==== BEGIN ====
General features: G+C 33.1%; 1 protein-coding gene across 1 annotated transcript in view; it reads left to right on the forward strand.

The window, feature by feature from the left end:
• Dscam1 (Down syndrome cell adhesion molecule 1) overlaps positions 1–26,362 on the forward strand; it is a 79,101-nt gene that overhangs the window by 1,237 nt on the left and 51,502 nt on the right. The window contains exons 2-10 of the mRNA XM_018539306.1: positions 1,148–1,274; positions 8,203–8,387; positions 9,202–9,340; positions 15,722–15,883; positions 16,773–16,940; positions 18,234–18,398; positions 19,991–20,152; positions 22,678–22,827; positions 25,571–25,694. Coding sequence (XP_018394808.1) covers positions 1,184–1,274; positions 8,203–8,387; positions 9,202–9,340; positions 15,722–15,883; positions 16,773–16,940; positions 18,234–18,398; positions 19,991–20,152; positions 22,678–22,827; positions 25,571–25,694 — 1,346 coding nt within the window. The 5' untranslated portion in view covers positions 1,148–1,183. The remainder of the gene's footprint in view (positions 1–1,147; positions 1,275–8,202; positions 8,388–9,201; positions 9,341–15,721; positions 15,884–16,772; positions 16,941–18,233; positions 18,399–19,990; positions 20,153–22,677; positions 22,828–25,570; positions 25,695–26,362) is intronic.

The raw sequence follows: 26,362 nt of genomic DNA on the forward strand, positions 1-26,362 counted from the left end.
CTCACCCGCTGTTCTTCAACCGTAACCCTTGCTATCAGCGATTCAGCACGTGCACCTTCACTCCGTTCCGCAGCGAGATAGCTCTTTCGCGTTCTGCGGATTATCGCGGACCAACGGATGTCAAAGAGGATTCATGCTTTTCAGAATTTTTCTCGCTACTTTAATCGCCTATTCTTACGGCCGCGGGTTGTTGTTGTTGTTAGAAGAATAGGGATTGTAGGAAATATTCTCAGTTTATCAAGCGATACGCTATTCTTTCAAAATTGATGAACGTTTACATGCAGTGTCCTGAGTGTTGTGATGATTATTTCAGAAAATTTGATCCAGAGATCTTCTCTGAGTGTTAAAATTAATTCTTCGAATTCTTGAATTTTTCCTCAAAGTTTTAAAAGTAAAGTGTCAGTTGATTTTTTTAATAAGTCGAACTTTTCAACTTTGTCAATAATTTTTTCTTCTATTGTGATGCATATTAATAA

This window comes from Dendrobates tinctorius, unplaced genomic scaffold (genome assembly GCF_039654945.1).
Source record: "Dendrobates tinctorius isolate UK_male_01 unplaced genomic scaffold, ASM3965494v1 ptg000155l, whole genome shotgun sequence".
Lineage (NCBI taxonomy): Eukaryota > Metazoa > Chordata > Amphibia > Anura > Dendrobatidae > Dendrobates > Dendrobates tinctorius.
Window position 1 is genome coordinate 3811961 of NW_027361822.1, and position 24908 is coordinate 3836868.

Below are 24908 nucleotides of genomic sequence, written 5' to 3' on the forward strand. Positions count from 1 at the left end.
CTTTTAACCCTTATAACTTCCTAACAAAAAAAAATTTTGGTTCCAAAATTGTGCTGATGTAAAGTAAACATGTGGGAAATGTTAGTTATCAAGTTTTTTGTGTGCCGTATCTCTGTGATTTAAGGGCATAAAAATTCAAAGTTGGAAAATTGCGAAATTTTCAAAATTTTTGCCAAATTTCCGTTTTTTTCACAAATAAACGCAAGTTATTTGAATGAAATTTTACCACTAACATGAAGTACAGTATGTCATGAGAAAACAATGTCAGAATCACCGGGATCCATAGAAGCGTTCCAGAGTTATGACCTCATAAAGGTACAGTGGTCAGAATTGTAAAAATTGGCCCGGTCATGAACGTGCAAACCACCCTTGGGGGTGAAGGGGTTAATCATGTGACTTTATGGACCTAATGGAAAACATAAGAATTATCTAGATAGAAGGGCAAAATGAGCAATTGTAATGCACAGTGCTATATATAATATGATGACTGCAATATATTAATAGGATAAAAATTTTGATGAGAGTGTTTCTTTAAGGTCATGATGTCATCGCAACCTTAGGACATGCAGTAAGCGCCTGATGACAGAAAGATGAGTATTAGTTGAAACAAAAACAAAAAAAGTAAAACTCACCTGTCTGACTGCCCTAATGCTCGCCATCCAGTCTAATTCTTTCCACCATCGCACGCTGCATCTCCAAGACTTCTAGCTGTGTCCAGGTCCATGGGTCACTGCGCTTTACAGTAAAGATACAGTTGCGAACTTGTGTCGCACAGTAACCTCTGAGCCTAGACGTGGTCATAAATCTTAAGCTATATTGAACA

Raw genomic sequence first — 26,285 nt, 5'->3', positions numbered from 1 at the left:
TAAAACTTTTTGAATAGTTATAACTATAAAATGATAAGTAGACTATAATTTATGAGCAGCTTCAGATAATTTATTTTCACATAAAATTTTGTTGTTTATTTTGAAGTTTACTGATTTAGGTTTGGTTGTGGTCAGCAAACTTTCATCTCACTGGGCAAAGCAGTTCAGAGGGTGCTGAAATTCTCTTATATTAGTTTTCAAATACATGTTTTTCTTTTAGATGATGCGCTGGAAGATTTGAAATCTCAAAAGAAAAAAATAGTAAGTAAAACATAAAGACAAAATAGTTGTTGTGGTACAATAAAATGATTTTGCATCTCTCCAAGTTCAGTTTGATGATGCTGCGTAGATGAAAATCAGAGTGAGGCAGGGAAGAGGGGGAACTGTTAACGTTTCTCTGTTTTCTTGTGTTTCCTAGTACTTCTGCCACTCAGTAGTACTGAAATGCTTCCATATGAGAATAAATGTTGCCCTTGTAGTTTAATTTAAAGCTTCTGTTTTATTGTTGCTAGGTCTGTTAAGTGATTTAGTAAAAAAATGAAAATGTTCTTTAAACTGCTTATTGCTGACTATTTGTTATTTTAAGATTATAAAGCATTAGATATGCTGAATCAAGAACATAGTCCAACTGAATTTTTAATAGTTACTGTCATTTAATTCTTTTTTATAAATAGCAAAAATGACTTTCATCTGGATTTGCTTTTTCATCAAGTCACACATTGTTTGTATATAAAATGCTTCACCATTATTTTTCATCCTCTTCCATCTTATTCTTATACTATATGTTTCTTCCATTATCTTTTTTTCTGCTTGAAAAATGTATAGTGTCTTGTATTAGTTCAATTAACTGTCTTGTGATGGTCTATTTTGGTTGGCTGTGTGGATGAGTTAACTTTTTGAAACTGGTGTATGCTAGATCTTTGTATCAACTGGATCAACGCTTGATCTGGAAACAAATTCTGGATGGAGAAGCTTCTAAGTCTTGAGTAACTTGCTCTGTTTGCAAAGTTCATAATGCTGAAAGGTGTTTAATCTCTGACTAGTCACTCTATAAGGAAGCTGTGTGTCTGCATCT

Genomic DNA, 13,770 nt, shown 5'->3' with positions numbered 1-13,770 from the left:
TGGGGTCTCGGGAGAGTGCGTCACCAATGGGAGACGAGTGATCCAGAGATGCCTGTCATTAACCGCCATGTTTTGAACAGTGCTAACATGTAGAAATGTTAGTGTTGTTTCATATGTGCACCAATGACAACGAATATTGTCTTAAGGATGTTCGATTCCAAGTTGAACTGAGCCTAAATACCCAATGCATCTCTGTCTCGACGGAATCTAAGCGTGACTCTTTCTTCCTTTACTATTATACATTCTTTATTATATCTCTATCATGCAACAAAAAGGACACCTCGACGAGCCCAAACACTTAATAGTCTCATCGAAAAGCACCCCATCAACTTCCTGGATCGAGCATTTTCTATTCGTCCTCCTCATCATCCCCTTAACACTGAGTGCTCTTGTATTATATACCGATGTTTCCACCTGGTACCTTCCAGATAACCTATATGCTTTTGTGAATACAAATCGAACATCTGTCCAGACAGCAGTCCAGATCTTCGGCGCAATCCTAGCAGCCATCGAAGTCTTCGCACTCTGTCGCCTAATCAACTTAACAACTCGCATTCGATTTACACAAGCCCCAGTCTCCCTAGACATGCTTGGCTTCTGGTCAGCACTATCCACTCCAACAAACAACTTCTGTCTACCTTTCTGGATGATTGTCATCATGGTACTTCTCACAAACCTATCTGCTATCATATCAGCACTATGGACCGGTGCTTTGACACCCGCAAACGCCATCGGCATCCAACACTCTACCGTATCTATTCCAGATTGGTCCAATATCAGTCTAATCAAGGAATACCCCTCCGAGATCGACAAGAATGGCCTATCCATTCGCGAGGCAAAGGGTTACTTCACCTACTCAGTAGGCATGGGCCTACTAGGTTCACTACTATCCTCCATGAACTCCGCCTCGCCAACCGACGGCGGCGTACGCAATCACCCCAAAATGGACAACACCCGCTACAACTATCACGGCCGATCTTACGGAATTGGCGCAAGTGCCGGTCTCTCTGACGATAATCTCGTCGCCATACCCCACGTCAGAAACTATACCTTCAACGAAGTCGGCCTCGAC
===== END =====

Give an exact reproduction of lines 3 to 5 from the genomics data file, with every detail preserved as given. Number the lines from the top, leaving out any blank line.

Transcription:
• Dscam1 (Down syndrome cell adhesion molecule 1) overlaps positions 1–26,362 on the forward strand; it is a 79,101-nt gene that overhangs the window by 1,237 nt on the left and 51,502 nt on the right. The window contains exons 2-10 of the mRNA XM_018539306.1: positions 1,148–1,274; positions 8,203–8,387; positions 9,202–9,340; positions 15,722–15,883; positions 16,773–16,940; positions 18,234–18,398; positions 19,991–20,152; positions 22,678–22,827; positions 25,571–25,694. Coding sequence (XP_018394808.1) covers positions 1,184–1,274; positions 8,203–8,387; positions 9,202–9,340; positions 15,722–15,883; positions 16,773–16,940; positions 18,234–18,398; positions 19,991–20,152; positions 22,678–22,827; positions 25,571–25,694 — 1,346 coding nt within the window. The 5' untranslated portion in view covers positions 1,148–1,183. The remainder of the gene's footprint in view (positions 1–1,147; positions 1,275–8,202; positions 8,388–9,201; positions 9,341–15,721; positions 15,884–16,772; positions 16,941–18,233; positions 18,399–19,990; positions 20,153–22,677; positions 22,828–25,570; positions 25,695–26,362) is intronic.

The raw sequence follows: 26,362 nt of genomic DNA on the forward strand, positions 1-26,362 counted from the left end.
CTCACCCGCTGTTCTTCAACCGTAACCCTTGCTATCAGCGATTCAGCACGTGCACCTTCACTCCGTTCCGCAGCGAGATAGCTCTTTCGCGTTCTGCGGATTATCGCGGACCAACGGATGTCAAAGAGGATTCATGCTTTTCAGAATTTTTCTCGCTACTTTAATCGCCTATTCTTACGGCCGCGGGTTGTTGTTGTTGTTAGAAGAATAGGGATTGTAGGAAATATTCTCAGTTTATCAAGCGATACGCTATTCTTTCAAAATTGATGAACGTTTACATGCAGTGTCCTGAGTGTTGTGATGATTATTTCAGAAAATTTGATCCAGAGATCTTCTCTGAGTGTTAAAATTAATTCTTCGAATTCTTGAATTTTTCCTCAAAGTTTTAAAAGTAAAGTGTCAGTTGATTTTTTTAATAAGTCGAACTTTTCAACTTTGTCAATAATTTTTTCTTCTATTGTGATGCATATTAATAA